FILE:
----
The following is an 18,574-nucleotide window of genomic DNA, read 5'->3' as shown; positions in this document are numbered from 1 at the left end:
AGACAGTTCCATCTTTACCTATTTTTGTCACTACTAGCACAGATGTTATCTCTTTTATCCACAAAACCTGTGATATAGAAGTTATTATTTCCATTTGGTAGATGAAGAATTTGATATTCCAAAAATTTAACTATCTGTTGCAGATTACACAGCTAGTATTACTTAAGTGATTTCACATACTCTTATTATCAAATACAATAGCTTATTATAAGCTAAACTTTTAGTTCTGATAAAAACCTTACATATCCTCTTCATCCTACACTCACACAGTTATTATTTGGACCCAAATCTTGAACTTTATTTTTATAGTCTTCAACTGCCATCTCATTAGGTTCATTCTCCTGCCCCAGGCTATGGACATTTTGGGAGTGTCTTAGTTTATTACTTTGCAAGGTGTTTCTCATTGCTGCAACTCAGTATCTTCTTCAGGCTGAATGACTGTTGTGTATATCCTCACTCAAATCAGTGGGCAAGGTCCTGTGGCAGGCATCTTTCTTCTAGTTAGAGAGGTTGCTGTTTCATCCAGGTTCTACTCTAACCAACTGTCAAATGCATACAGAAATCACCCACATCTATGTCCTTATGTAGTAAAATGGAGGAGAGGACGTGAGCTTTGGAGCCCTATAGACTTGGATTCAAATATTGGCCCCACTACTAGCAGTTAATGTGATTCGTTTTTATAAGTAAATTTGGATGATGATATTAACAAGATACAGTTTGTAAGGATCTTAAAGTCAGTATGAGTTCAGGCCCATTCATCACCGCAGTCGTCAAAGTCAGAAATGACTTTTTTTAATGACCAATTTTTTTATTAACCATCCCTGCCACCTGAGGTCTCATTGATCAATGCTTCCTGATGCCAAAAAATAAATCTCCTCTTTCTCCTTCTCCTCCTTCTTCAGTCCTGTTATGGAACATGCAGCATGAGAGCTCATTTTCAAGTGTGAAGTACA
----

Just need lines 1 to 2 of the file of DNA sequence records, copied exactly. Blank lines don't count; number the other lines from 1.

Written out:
The following is an 18,574-nucleotide window of genomic DNA, read 5'->3' as shown; positions in this document are numbered from 1 at the left end:
AGACAGTTCCATCTTTACCTATTTTTGTCACTACTAGCACAGATGTTATCTCTTTTATCCACAAAACCTGTGATATAGAAGTTATTATTTCCATTTGGTAGATGAAGAATTTGATATTCCAAAAATTTAACTATCTGTTGCAGATTACACAGCTAGTATTACTTAAGTGATTTCACATACTCTTATTATCAAATACAATAGCTTATTATAAGCTAAACTTTTAGTTCTGATAAAAACCTTACATATCCTCTTCATCCTACACTCACACAGTTATTATTTGGACCCAAATCTTGAACTTTATTTTTATAGTCTTCAACTGCCATCTCATTAGGTTCATTCTCCTGCCCCAGGCTATGGACATTTTGGGAGTGTCTTAGTTTATTACTTTGCAAGGTGTTTCTCATTGCTGCAACTCAGTATCTTCTTCAGGCTGAATGACTGTTGTGTATATCCTCACTCAAATCAGTGGGCAAGGTCCTGTGGCAGGCATCTTTCTTCTAGTTAGAGAGGTTGCTGTTTCATCCAGGTTCTACTCTAACCAACTGTCAAATGCATACAGAAATCACCCACATCTATGTCCTTATGTAGTAAAATGGAGGAGAGGACGTGAGCTTTGGAGCCCTATAGACTTGGATTCAAATATTGGCCCCACTACTAGCAGTTAATGTGATTCGTTTTTATAAGTAAATTTGGATGATGATATTAACAAGATACAGTTTGTAAGGATCTTAAAGTCAGTATGAGTTCAGGCCCATTCATCACCGCAGTCGTCAAAGTCAGAAATGACTTTTTTTAATGACCAATTTTTTTATTAACCATCCCTGCCACCTGAGGTCTCATTGATCAATGCTTCCTGATGCCAAAAAATAAATCTCCTCTTTCTCCTTCTCCTCCTTCTTCAGTCCTGTTATGGAACATGCAGCATGAGAGCTCATTTTCAAGTGTGAAGTACA